The gap that has developed between Rodda and loosehead prop James Slipper [1] is clear and the Boks are prepared to take full advantage.

Scrum-half Jantjies does a good job by scooping the ball up and running a slight arc away from the breakdown, getting outside Salakaia-Loto and also posing a threat to the inside shoulder of Rodda.

HJ

That briefly holds Rodda and allows du Toit to surge into open space, having perfectly timed his run from the blindside flank of the scrum – slowing to a jog briefly and remaining slightly hidden behind Eben Etzebeth until the crucial moment.

Du Toit accelerates onto Jantjies’ pass and bursts into the Wallabies’ half, chipping over the head of Dane Haylett-Petty for his scrum-half to regather. Though Tom Banks does well to stop Jantjies a metre short of the Boks’ tryline, de Jager forces his way over for the try two phases later.

The Boks ran a very similar play targeting the same space in the second half, with du Toit making big gains again.

This time, replacement inside centre Frans Steyn is the man to carry from the scrum, going right through Foley’s tackle attempt.

2.1

Wallabies centre Matt Toomua commits in after Foley’s miss, with Hooper also helping on his way back from the scrum.

The immediate gainline progress is obviously a huge advantage for the Boks – whichever direction they shift the ball next. Kriel, Marcell Coetzee and Louw resource the breakdown this time, before the Boks bounce back towards the scrum again.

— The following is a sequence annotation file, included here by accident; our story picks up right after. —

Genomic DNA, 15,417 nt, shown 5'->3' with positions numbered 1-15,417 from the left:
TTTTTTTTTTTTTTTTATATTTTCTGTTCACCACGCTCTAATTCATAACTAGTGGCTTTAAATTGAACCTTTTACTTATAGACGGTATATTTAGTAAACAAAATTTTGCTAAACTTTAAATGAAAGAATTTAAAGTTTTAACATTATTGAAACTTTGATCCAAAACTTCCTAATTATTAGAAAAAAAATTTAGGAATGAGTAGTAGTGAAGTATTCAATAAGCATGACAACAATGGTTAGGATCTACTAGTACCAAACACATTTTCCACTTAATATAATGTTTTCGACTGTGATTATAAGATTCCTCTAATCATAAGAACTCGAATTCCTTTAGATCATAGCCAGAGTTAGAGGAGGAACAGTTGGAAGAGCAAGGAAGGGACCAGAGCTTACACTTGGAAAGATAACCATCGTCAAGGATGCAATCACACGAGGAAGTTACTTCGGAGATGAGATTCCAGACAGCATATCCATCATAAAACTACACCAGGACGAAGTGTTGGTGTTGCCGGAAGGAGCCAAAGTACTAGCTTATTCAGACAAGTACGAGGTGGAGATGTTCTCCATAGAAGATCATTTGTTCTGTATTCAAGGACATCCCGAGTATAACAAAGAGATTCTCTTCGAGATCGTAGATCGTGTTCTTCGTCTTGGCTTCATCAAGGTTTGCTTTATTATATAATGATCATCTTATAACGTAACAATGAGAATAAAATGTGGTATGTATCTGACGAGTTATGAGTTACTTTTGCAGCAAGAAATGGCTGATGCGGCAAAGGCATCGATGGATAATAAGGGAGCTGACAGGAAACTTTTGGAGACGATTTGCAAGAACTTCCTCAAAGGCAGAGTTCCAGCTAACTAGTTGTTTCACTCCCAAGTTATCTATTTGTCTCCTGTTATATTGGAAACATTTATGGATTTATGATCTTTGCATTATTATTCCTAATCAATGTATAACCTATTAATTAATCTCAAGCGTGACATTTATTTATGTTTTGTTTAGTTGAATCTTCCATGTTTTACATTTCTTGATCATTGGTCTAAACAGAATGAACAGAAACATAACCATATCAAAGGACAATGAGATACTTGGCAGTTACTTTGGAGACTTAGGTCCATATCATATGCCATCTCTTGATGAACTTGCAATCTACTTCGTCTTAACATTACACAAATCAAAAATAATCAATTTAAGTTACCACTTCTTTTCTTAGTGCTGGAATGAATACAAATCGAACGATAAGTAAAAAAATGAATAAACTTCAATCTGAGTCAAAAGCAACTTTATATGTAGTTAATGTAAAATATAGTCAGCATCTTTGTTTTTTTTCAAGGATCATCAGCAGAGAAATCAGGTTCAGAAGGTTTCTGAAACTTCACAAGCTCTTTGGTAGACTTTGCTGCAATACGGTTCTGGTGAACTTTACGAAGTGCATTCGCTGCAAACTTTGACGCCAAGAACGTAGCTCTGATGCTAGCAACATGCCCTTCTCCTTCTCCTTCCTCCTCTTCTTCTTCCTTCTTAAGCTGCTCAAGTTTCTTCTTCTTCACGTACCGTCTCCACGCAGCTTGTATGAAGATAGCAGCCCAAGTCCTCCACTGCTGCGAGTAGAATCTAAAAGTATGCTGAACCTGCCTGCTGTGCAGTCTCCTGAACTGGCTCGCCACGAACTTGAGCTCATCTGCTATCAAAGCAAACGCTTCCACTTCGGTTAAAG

2.2

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Again, the Wallabies’ forwards have to retreat downfield, with sub number eight Jack Dempsey and replacement lock Rob Simmons following Hooper around the corner.

With Salakaia-Loto dropping behind the defensive line altogether, lock Arnold is left isolated on the edge of the breakdown.

Boks replacement scrum-half Cobus Reinach does a good job of running the same arc Jantjies did in the first example, luring Arnold [white below] into a tackle just before Reinach releases the ball.

CR

Fortunately for the Wallabies, tighthead prop Taniela Tupou works to get back and lands his right shoulder onto du Toit just as the Boks blindside flanker is accelerating.

It’s certainly arguable that Tupou never gets back onside here but the match officials are content and du Toit is slowed, although he fights back to his feet to make more valuable metres for his team.

Both of these examples from the Wallabies revolve around winning the gainline by targeting Foley. In the past, Australia have done their best to hide weaker or smaller defenders in wider channels or the backfield, so it will be interesting to see if they tweak their scrum set-up in fear of Foley being picked on in a similar manner again.

The Springboks are certainly not the only team in the game who have been looking to target the space immediately in behind the scrum after a direct carry.

Joe Schmidt’s Ireland are always extremely innovative and intelligent with their set-piece attack and we’ve seen something similar from them in the recent past – with the example below coming against Scotland during the 2018 Six Nations.

1